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Archive for January, 2011

…vir die trane wat ek nou kon stort.

Vir die wat gedigte op my blog soek deur Adam Small: Hier is een. Op die bladsy oor: Afrikaanse digters en gedigte sal jy nog kry.

Die Here het gaskommel

Lat die wêreld ma’ praat pêllie los en vas
’n sigaretjie en ’n kannetjie Oem Tas
en dis allright pêllie dis allright
ons kannie worry nie

’n sigaretjie en ’n kannetjie Oem Tas
en ’n lekker meid en lekker anner dinge
oe!
lat die wêreld ma’ praat pêllie los en vas
wat daarvan
wat daarvan
wat maak dit saak
soes die Engelsman sê it cuts no ice
die Here het gaskommel
en die dice het verkeerd gaval vi’ ons
daai’s maar al

so lat hulle ma’ sê skollie pêllie
nevermind
daar’s mos kinners van Gam en daar’s kinners van Kain
so dis allright pêllie dis allright
ons moenie worry nie
–Adam Small

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Images: Wikipedia [click on image for a larger view]

Title page of the first printed edition. It depicts the Fat Bishop saying “Keep your distance”, and the Black Knight tempting him with “A letter from his holiness”. The characters’ faces are caricatures of de Dominis and Gondomar.
Written by:  Thomas Middleton
Date premiered : August, 1624
Place premiered:  Globe Theatre, London
Original language:  English
Subject:  Anglo-Spanish relations, Protestantism and Catholicism
Genre:  Satire, allegory
Setting:  A chessboard
Chess is a game where there is a war taking place. [luckily without violence and blood] The chessboard is a very popular setting to depict situations or to learn lessons – from the past as well as current. Chess is also popular in movies. On THIS LINK I’ve posted an entry about chess and the movies.
I was searching for something completely different – than chess – when I came across this play – about chess – and really enjoyed reading about it. I’ve copied from the link, but you can read on the Wikipedia link more about the Acts, the Scenes and the characters in this play. Interesting:

The play was stopped after nine performances (August 6–16, Sundays omitted), but not before it had become “the greatest box-office hit of early modern London.

Please click HERE  to read more about the play on Wikipedia.

King James I of England, model for the White King

King Philip IV of Spain, model for the Black King

Count Duke of Olivares, model for the Black Duke [Rook]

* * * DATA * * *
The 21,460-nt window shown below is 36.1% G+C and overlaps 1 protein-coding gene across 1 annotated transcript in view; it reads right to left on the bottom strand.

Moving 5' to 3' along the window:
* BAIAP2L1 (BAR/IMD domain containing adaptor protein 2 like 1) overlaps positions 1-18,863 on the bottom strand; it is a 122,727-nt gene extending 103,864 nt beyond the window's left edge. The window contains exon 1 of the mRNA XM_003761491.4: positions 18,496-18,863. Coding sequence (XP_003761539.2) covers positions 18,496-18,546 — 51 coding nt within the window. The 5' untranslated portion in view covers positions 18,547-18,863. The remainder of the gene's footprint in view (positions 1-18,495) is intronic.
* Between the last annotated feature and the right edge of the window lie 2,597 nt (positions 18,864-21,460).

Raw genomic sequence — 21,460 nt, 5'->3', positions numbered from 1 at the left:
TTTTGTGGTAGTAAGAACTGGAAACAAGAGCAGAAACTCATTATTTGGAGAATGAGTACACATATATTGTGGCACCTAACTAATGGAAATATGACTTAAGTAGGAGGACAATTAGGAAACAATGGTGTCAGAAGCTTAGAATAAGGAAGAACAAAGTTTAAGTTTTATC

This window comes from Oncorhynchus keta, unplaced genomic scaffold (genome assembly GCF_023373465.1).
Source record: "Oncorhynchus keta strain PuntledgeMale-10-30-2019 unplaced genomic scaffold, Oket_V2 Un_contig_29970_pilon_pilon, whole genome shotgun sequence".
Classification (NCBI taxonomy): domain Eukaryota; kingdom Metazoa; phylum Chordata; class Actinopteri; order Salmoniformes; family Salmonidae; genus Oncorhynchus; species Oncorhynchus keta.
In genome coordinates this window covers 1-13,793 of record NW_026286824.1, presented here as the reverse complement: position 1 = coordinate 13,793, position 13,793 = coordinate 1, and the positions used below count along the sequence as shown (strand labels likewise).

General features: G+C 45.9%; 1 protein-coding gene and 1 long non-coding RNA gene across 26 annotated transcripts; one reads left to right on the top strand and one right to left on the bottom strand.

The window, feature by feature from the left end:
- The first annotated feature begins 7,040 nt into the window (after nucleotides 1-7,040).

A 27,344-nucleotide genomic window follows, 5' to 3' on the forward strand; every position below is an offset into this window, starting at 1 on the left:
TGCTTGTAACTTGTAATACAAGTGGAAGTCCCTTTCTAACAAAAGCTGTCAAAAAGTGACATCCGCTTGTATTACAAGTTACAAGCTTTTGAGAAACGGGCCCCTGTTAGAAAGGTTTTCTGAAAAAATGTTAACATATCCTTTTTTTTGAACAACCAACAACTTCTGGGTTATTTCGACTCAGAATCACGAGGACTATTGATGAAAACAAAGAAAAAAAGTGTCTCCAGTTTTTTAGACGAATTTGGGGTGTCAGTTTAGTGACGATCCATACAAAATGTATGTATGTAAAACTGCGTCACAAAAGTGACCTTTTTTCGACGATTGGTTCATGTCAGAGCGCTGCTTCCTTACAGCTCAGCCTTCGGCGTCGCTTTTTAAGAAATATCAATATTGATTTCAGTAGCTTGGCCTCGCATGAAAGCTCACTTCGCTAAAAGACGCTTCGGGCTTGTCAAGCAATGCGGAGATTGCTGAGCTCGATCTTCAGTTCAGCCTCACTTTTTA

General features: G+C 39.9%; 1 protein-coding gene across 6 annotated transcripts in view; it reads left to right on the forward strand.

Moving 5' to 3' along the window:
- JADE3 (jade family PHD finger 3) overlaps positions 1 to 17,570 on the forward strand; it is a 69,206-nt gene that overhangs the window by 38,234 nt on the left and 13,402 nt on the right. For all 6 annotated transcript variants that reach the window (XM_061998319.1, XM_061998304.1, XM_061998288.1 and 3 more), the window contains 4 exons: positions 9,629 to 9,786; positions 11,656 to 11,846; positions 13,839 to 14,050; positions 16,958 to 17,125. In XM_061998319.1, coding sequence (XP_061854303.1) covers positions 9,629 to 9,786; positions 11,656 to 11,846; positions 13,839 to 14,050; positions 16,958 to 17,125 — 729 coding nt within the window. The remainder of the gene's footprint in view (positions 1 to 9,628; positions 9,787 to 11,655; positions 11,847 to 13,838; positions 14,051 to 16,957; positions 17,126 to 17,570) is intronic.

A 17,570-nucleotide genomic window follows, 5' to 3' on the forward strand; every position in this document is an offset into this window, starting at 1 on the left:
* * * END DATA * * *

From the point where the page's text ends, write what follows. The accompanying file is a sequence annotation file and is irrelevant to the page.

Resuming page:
The play

The drama seems to be about a chess match, and even contains a genuine chess opening: the Queen’s Gambit Declined. Instead of personal names, the characters are known as the White Knight, the Black King, etc. However, audiences immediately recognized the play as an allegory for the stormy relationship between Spain (the black pieces) and Great Britain (the white pieces). King James I of England is the White King; King Philip IV of Spain is the Black King. In particular, the play dramatizes the struggle of negotiations over the proposed marriage of the then Prince Charles with the Spanish princess, the Infanta Maria. It focuses on the journey by Prince Charles (the “White Knight”) and George Villiers, 1st Duke of Buckingham (the “White Duke”, or rook) to Madrid in 1623.

Among the secondary targets of the satire was the former Archbishop of Split, Marco Antonio de Dominis, who was caricatured as the Fat Bishop (played by William Rowley). De Dominis was a famous turncoat of his day: he had left the Roman Catholic Church to join the Anglican Church—and then returned to Rome again. The traitorous White King’s Pawn is a composite of several figures, including Lionel Cranfield, 1st Earl of Middlesex, a former Lord Treasurer who was impeached before the House of Lords in April 1624.

The former Spanish ambassador to London, Diego Sarmiento de Acuña, conde de Gondomar, was blatantly satirized and caricatured in the play as the Machiavellian Black Knight. (The King’s Men went so far as to buy discarded items of Gondomar’s wardrobe for the role.) His successor recognized the satire and complained to King James. His description of the crowd’s reaction to the play yields a vivid picture of the scene:

There was such merriment, hubbub and applause that even if I had been many leagues
away it would not have been possible for me not to have taken notice of it.

The play was stopped after nine performances (August 6–16, Sundays omitted), but not before it had become “the greatest box-office hit of early modern London”. The Privy Council opened a prosecution against the actors and the author of the play on Aug. 18 (it was then illegal to portray any modern Christian king on the stage). The Globe Theatre was shut down by the prosecution, though Middleton was able to acquit himself by showing that the play had been passed by the Master of the Revels, Sir Henry Herbert. Nevertheless, further performance of the play was forbidden and Middleton and the actors were reprimanded and fined. Middleton never wrote another play.

An obvious question arises: if the play was clearly offensive, why did the Master of the Revels license it on July 12 of that summer? Herbert may have been acting in collusion with the “war party” of the day, which included figures as prominent as Prince Charles and the Duke of Buckingham; they were eager for a war with Spain and happy to see public ire roused against the Spanish. If this is true, Middleton and the King’s Men were themselves pawns in a geopolitical game of chess.

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